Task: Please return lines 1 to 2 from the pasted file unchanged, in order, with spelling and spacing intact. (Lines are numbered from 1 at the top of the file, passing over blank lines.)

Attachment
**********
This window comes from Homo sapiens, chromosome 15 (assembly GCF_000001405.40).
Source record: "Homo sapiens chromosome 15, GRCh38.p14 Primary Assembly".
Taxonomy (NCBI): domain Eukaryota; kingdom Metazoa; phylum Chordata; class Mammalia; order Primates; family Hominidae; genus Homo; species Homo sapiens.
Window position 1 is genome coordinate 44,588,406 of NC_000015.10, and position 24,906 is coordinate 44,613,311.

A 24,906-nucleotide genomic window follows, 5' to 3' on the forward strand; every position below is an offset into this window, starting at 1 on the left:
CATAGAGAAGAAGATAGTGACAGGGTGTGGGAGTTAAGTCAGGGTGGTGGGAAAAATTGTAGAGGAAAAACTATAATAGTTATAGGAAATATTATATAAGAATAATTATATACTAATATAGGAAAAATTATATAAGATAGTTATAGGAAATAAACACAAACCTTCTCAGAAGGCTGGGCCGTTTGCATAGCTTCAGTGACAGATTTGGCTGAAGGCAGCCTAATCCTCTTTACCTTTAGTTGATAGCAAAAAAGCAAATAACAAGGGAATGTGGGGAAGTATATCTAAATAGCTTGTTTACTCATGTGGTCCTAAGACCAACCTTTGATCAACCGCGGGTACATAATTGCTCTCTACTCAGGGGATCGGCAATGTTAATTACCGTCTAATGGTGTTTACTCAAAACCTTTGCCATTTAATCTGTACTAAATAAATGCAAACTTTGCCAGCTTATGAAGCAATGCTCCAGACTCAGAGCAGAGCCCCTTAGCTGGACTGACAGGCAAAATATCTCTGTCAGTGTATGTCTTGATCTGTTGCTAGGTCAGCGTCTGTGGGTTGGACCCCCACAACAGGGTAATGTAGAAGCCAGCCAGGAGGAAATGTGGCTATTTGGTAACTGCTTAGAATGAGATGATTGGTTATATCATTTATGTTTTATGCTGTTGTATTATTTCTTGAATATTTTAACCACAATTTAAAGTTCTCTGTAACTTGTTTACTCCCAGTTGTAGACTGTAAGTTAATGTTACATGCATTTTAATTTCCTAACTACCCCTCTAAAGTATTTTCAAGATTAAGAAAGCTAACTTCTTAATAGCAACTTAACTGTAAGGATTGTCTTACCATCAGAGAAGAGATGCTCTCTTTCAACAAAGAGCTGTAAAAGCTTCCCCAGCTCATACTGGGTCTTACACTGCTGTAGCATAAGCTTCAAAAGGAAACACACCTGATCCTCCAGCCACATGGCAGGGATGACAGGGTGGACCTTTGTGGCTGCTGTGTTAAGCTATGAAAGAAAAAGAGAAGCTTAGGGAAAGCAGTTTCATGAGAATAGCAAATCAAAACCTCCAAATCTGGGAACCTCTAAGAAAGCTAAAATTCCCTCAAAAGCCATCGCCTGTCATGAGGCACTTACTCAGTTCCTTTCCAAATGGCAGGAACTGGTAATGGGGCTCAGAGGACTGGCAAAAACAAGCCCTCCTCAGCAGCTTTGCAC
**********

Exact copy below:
This window comes from Homo sapiens, chromosome 15 (assembly GCF_000001405.40).
Source record: "Homo sapiens chromosome 15, GRCh38.p14 Primary Assembly".